By Joel Hall
The Clayton County Board of Health is urging men to take their health more seriously, in recognition of National Men's Health Week.
Throughout the week, visitors to the lobby of the Board of Health's offices, at 1117 Battle Creek Road in Jonesboro, will be able to receive useful information about men's health, as well as information on smoking cessation, sexually-transmitted diseases, and other preventable diseases. Jamie Carlington, public information officer for Board of Health programs, said that as traditional family roles are changing, men need to pay more attention to their own health.
"As most people know, women are [traditionally] the primary health-care givers in the family," Carlington said. "With the change of the family structure, men are taking a more proactive role. There are a lot of single fathers as well, so we want to make them more aware of their health issues and the only way to do that is to get out into the community with programs like these."
On Monday, the Board of Health hosted a health fair, as well as a men's health luncheon for Clayton County employees.
Carlington said the Centers for Disease Control and Prevention notes that "women were 100 percent more likely to visit the doctor for services" than men, and that "men die at higher rates than women from the top-10 causes of death," which include heart disease, cancer, injuries, strokes, AIDS, and suicide.
In addition to Monday's health fair, the Board of Health invited about 50 Clayton County employees to a men-only discussion and luncheon with Dr. Darrell Carmen, a partner with Georgia Urology. During the discussion, Carmen spoke about how erectile dysfunction can be a telling sign of other problems in the body.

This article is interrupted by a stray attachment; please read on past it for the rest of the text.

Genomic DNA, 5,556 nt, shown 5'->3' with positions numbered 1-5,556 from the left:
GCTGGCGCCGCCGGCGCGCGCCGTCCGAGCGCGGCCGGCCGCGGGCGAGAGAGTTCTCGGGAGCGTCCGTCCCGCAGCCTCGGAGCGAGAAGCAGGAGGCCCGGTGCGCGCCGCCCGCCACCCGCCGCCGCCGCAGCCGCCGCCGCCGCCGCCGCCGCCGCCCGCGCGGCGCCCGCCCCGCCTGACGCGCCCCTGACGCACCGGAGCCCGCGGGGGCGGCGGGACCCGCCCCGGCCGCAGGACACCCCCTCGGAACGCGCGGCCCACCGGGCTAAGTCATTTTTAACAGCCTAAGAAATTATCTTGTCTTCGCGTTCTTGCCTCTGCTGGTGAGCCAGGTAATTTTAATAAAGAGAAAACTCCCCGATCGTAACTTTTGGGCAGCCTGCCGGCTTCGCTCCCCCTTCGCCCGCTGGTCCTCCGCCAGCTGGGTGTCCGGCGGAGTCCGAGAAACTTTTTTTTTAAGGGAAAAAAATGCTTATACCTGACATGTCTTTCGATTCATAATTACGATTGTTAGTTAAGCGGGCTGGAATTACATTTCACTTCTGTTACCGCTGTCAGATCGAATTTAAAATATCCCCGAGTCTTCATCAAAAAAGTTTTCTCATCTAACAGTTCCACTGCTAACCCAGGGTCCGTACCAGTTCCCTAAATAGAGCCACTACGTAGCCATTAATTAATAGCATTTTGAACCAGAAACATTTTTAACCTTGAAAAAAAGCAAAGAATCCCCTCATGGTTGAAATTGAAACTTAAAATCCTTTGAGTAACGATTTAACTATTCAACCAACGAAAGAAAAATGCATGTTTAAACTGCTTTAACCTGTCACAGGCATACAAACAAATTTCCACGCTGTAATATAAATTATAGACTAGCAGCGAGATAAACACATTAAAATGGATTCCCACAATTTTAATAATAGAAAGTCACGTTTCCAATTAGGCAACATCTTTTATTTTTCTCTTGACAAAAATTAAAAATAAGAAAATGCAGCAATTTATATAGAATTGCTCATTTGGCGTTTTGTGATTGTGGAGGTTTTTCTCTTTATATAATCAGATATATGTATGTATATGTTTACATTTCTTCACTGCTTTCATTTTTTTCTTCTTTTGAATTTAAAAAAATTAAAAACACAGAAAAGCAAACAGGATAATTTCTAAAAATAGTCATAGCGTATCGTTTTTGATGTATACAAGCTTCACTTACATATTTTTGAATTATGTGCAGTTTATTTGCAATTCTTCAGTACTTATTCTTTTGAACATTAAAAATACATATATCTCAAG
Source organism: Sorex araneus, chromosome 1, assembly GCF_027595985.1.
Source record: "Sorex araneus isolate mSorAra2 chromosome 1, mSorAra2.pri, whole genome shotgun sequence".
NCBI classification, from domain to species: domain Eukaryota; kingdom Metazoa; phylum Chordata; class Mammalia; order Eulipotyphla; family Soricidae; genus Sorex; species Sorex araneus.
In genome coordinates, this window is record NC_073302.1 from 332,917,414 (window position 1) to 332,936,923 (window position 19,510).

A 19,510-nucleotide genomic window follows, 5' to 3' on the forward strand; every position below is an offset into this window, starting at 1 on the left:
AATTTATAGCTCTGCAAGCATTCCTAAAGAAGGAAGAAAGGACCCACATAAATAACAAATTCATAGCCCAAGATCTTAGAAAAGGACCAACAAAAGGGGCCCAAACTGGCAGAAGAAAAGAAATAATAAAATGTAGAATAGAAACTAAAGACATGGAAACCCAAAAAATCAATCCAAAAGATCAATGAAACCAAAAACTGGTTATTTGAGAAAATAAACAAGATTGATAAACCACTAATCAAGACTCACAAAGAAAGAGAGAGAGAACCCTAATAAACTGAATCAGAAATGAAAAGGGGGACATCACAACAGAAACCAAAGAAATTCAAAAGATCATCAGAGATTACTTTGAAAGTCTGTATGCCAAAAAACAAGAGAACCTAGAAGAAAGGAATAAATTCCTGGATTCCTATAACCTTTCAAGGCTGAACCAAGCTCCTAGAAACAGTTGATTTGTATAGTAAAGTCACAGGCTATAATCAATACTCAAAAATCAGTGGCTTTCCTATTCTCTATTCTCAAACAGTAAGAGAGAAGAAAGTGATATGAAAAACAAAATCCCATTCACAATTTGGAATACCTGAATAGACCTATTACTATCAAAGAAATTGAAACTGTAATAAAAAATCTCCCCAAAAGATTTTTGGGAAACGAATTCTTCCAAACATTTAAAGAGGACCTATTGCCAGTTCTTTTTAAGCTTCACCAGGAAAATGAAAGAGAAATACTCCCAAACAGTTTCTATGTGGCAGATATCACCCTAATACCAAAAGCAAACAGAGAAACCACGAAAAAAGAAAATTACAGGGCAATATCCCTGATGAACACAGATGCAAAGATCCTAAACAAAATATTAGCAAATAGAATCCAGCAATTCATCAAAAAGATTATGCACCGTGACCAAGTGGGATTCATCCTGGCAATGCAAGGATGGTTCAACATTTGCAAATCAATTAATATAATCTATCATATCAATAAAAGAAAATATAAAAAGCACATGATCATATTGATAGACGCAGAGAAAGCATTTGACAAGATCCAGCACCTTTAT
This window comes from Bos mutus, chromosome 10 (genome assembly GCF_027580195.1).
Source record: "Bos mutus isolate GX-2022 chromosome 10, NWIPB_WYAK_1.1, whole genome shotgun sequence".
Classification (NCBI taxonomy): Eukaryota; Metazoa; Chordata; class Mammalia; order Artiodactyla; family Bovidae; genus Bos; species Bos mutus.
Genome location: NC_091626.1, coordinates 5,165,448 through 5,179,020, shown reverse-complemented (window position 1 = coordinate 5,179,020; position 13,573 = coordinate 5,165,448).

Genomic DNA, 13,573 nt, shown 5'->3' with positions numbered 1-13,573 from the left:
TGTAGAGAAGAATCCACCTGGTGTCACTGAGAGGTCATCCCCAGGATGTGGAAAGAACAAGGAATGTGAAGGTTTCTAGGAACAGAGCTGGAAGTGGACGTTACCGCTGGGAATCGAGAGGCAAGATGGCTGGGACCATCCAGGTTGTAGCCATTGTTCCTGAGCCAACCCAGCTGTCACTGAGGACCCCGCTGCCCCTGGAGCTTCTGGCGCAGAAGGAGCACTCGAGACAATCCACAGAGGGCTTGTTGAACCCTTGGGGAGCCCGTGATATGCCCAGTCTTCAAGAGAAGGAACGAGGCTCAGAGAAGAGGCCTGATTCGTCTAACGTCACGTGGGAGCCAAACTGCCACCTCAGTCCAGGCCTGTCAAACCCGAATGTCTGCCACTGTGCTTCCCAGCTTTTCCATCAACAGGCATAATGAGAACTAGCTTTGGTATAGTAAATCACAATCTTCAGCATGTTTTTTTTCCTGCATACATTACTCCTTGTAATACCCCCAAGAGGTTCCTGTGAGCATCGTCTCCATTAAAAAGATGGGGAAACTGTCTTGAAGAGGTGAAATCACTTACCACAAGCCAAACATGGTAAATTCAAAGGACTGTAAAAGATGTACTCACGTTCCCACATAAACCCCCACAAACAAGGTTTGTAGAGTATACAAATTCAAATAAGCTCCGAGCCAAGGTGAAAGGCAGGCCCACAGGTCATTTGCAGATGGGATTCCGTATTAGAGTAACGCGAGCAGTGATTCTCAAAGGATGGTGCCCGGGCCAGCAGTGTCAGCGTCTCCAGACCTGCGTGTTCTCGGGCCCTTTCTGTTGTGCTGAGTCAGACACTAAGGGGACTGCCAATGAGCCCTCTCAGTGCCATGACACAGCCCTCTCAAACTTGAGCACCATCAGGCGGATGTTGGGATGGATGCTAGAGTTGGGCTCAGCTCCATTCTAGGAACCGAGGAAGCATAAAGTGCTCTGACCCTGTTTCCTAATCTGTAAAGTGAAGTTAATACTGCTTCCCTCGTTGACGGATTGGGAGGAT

"One in five men have some form of erectile dysfunction," Carmen said. "Erectile dysfunction may be a harbinger of a future vascular event ... These men have a higher chance of having a heart attack or stroke in three to five years."
Carmen said that many men tend to put off health care until it is too late, and that information sessions are beneficial, particularly for single men.
"Single men tend to come in with multiple issues that need to be addressed because they tend to kick the can down the road," he said. "Men, overall, do not seek help early in the process. It's just one of those necessary things that need to be done."
Today, the Board of Health will host a presentation on men's health at the J. Charley Griswell Senior Center, 2300 Ga. Highway 138, Jonesboro, and today and Thursday, staffers will speak to inmates at the Clayton Transitional Center.
Dr. Alpha Bryan, district health director for the Board of Health, said it is important for the agency to reach minority males, no matter what the setting.
"Research shows that the minority patient has a general distrust in the health care system," Bryan said. "That, in itself, is problematic. We have to do more to bring people into the fold of health care."